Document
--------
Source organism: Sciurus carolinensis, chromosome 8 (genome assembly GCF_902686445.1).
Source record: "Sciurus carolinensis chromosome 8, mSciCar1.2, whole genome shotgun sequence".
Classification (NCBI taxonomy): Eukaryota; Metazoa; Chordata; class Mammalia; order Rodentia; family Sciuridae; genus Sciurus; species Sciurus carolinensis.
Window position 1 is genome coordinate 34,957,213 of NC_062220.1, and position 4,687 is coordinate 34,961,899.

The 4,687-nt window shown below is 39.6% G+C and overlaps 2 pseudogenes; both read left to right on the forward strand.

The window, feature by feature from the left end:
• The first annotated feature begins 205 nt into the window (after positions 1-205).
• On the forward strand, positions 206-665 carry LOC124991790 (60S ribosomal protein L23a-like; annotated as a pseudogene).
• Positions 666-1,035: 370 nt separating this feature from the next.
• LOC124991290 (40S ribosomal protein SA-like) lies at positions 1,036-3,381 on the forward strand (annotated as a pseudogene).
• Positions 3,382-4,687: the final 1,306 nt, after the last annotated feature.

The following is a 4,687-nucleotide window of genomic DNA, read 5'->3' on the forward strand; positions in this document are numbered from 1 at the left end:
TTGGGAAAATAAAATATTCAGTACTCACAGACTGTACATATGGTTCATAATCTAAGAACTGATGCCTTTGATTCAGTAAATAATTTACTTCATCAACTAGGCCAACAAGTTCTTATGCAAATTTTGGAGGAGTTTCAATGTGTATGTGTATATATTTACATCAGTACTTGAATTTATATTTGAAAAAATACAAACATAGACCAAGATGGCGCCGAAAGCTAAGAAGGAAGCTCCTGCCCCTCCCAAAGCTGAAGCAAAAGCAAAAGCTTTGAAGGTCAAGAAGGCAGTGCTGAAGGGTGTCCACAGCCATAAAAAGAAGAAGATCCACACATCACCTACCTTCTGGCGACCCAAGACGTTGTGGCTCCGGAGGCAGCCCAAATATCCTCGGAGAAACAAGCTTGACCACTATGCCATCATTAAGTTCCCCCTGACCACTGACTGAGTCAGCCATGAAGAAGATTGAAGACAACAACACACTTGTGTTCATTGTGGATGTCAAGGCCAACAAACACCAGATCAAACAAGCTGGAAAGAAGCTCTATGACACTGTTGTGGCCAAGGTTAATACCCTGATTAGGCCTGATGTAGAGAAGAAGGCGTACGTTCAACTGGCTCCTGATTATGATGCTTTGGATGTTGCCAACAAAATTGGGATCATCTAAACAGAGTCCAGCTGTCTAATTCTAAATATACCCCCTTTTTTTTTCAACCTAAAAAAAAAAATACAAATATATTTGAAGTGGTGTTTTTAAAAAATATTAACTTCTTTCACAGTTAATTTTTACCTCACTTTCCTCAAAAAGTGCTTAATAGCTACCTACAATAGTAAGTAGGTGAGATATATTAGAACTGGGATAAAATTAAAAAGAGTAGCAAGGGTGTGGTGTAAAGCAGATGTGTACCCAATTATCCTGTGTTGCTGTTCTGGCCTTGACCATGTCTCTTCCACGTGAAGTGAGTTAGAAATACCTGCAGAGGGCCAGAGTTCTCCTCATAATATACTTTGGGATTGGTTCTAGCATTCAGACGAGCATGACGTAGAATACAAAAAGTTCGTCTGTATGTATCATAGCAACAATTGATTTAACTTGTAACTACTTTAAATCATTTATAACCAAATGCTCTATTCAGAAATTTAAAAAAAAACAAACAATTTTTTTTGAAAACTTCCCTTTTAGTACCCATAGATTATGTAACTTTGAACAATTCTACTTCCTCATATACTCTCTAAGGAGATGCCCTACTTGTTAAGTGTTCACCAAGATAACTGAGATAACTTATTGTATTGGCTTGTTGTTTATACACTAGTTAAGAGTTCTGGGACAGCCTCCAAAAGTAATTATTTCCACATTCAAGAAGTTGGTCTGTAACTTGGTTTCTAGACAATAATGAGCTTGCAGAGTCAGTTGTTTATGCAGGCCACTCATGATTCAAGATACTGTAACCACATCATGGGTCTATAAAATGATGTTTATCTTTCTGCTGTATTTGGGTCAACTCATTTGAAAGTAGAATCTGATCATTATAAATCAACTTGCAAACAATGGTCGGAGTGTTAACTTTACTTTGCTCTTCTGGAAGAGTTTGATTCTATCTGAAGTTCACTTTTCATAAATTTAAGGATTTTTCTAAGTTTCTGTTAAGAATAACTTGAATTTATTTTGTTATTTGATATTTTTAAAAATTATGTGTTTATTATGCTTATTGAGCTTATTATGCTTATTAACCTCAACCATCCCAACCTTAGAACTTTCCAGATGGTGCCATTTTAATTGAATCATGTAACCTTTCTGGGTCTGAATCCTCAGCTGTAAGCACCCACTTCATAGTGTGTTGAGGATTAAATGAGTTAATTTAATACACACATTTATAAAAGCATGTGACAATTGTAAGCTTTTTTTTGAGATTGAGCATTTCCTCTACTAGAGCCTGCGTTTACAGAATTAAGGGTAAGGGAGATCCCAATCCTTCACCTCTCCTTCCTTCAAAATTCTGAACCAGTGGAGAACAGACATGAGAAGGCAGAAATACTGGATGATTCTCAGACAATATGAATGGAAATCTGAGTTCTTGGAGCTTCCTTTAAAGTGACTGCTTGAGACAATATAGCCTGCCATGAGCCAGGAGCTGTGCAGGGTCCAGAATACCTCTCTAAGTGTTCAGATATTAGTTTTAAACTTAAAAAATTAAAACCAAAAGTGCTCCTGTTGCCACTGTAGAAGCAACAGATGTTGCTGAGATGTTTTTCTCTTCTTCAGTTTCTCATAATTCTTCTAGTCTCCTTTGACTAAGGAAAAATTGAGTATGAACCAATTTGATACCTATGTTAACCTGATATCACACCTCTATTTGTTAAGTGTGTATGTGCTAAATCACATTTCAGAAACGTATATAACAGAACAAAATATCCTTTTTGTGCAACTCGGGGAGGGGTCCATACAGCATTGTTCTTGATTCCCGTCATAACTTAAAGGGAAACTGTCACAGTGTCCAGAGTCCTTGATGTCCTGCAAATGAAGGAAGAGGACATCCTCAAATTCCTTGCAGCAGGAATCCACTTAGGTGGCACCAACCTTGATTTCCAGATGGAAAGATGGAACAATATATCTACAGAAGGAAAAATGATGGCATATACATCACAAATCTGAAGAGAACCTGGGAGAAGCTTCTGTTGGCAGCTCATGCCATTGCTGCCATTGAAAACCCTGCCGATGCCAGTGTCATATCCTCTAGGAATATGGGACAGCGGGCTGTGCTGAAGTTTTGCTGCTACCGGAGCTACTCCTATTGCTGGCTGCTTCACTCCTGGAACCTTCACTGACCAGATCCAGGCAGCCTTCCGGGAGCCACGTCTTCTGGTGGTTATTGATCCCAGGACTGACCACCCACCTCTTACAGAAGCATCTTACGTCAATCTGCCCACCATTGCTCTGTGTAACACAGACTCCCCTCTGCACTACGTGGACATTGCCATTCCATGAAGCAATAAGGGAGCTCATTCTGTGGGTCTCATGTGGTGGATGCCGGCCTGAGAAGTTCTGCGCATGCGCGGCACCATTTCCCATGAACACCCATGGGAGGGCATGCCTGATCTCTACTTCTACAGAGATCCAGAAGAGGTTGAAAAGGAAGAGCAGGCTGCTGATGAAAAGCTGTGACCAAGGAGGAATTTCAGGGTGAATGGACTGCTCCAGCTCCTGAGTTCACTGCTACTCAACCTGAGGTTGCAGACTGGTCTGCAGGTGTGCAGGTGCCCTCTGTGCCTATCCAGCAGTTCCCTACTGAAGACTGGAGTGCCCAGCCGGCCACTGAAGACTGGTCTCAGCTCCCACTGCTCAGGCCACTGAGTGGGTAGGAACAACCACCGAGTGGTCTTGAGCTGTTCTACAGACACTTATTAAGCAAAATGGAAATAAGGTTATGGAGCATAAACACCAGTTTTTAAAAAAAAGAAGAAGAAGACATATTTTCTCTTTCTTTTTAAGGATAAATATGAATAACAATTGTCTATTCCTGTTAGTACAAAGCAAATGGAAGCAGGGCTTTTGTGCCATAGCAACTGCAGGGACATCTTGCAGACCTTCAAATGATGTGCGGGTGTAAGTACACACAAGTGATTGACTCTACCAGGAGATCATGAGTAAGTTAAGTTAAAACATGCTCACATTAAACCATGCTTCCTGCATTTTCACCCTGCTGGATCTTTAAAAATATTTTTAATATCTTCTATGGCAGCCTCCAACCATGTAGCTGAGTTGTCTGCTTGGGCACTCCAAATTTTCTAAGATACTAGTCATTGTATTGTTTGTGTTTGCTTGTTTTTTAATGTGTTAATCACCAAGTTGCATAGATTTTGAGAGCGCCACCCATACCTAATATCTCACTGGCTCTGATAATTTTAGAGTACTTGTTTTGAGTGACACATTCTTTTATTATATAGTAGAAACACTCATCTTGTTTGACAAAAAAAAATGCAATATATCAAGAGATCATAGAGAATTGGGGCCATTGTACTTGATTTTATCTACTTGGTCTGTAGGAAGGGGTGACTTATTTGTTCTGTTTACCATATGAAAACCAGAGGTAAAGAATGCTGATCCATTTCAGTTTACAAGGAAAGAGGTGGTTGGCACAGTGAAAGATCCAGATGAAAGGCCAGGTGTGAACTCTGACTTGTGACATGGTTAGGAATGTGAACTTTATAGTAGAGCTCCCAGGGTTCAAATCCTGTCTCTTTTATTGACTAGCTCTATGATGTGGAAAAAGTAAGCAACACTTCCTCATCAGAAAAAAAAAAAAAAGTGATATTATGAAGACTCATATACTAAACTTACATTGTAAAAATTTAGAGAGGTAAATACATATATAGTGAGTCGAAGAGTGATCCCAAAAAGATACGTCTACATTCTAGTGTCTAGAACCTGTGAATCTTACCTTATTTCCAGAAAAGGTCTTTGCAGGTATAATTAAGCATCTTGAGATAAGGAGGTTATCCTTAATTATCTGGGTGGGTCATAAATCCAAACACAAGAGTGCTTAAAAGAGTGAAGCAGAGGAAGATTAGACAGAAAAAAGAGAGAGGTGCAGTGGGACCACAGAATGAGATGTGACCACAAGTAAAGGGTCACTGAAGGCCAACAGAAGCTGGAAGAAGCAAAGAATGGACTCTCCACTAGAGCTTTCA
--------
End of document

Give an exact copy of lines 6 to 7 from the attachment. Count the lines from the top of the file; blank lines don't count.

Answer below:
The window, feature by feature from the left end:
• The first annotated feature begins 205 nt into the window (after positions 1-205).